Like night and day: Animal studies may not translate to humans if time of day is disregarded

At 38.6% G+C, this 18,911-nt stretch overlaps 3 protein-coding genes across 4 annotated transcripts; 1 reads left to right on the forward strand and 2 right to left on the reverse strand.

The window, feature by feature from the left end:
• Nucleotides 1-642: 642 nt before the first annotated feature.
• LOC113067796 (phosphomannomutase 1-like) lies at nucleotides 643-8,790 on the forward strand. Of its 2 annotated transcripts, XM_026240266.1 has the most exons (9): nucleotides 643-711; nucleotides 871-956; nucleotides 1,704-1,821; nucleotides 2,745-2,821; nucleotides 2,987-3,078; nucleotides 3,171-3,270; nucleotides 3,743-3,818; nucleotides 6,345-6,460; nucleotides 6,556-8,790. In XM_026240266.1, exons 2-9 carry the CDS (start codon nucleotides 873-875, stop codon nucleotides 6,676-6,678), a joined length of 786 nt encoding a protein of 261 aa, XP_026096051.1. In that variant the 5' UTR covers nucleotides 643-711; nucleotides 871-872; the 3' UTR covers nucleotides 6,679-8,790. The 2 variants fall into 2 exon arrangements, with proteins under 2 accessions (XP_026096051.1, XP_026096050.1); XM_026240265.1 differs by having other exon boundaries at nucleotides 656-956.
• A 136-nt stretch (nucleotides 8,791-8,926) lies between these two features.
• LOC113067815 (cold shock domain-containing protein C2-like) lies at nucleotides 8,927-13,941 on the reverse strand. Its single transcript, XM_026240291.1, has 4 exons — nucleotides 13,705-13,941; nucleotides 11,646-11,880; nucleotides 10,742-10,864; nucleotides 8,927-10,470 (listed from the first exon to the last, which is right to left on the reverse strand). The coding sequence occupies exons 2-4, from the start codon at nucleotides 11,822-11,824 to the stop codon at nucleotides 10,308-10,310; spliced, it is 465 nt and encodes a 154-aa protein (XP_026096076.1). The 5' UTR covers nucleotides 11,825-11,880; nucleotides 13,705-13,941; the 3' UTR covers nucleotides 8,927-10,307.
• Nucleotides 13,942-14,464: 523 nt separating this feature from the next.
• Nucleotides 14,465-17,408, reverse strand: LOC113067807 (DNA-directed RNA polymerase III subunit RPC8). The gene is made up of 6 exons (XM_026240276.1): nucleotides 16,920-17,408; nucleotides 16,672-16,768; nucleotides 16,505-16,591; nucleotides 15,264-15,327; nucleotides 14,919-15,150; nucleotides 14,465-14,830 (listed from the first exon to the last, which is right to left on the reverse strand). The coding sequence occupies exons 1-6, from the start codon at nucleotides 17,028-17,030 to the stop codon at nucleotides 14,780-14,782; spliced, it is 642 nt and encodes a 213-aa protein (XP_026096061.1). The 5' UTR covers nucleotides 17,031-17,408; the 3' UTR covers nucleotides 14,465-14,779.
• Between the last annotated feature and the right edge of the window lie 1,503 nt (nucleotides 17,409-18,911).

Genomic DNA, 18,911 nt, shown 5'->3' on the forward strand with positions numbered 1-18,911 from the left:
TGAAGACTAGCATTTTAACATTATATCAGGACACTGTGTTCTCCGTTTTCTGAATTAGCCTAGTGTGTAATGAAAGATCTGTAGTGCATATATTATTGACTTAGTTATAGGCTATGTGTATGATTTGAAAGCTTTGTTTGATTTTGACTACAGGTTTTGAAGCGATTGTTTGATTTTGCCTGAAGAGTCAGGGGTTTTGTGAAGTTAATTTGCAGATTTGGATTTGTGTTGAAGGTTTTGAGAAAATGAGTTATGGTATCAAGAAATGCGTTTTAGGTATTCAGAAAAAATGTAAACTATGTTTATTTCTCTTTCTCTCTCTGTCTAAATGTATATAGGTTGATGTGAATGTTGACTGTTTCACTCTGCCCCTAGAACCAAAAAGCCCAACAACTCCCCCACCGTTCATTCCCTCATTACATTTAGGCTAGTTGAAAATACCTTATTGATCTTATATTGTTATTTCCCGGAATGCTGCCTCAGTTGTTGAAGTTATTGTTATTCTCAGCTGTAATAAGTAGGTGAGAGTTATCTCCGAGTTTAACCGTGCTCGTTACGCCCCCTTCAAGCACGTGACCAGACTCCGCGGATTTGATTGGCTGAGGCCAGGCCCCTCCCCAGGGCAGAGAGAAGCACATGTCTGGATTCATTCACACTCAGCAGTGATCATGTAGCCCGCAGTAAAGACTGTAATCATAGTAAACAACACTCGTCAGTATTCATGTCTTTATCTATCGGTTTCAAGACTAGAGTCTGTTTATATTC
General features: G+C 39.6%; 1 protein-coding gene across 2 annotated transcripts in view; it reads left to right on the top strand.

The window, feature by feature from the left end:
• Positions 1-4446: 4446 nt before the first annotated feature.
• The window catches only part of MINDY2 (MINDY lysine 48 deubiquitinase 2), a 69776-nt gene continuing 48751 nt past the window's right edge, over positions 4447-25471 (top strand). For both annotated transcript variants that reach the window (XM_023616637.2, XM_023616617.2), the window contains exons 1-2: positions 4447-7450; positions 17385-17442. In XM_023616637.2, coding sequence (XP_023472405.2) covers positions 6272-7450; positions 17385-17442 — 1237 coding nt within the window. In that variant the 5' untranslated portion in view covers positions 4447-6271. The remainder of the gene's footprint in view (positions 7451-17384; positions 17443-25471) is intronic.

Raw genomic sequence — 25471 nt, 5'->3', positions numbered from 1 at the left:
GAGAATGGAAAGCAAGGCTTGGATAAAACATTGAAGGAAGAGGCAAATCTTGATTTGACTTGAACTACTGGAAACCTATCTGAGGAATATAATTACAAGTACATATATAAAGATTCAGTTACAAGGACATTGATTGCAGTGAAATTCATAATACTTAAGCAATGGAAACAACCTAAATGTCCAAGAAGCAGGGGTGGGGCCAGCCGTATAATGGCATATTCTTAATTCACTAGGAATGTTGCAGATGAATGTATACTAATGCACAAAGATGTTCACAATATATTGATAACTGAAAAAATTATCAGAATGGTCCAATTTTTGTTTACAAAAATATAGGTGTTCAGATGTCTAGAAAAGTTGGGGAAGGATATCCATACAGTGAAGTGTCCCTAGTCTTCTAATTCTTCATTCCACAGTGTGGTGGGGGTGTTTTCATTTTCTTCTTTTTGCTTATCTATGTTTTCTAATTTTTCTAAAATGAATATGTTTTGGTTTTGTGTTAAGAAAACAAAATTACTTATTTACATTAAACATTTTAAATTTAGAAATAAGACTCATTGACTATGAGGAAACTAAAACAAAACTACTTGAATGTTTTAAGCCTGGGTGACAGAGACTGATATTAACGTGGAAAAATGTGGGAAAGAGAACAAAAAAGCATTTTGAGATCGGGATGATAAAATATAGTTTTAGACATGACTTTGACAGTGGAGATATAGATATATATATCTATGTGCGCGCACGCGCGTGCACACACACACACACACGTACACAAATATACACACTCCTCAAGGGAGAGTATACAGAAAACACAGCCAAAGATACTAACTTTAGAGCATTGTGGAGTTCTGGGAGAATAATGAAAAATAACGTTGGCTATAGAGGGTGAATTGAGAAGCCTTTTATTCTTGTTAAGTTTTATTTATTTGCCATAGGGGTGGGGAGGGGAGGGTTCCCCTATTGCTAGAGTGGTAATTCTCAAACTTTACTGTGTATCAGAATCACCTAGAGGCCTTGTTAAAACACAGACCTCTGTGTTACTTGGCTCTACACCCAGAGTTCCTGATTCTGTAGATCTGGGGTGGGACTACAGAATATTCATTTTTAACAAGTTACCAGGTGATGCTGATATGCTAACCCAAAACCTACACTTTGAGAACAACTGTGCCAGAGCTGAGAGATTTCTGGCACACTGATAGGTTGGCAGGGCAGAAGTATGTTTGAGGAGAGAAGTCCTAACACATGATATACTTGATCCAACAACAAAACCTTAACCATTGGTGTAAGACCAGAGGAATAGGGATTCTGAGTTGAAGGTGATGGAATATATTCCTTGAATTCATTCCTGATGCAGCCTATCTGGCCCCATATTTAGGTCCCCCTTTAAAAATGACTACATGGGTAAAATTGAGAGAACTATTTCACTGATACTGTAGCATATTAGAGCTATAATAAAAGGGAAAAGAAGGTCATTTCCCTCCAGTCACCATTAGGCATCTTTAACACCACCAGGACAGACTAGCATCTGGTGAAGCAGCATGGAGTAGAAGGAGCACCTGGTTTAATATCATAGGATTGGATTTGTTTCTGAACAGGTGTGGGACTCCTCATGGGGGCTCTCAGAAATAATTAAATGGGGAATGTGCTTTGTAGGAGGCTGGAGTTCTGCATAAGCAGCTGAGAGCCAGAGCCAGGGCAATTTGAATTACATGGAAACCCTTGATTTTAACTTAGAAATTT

Imagine being woken up at 3 a.m. to navigate a corn maze, memorize 20 items on a shopping list or pass your driver’s test. According to a new analysis out of West Virginia University, that’s often what it’s like to be a rodent in a biomedical study. Mice and rats, which make up the vast majority of animal models, are nocturnal. Yet a survey of animal studies across eight behavioral neuroscience domains showed that most behavioral testing is conducted during the day, when the rodents would normally be at rest.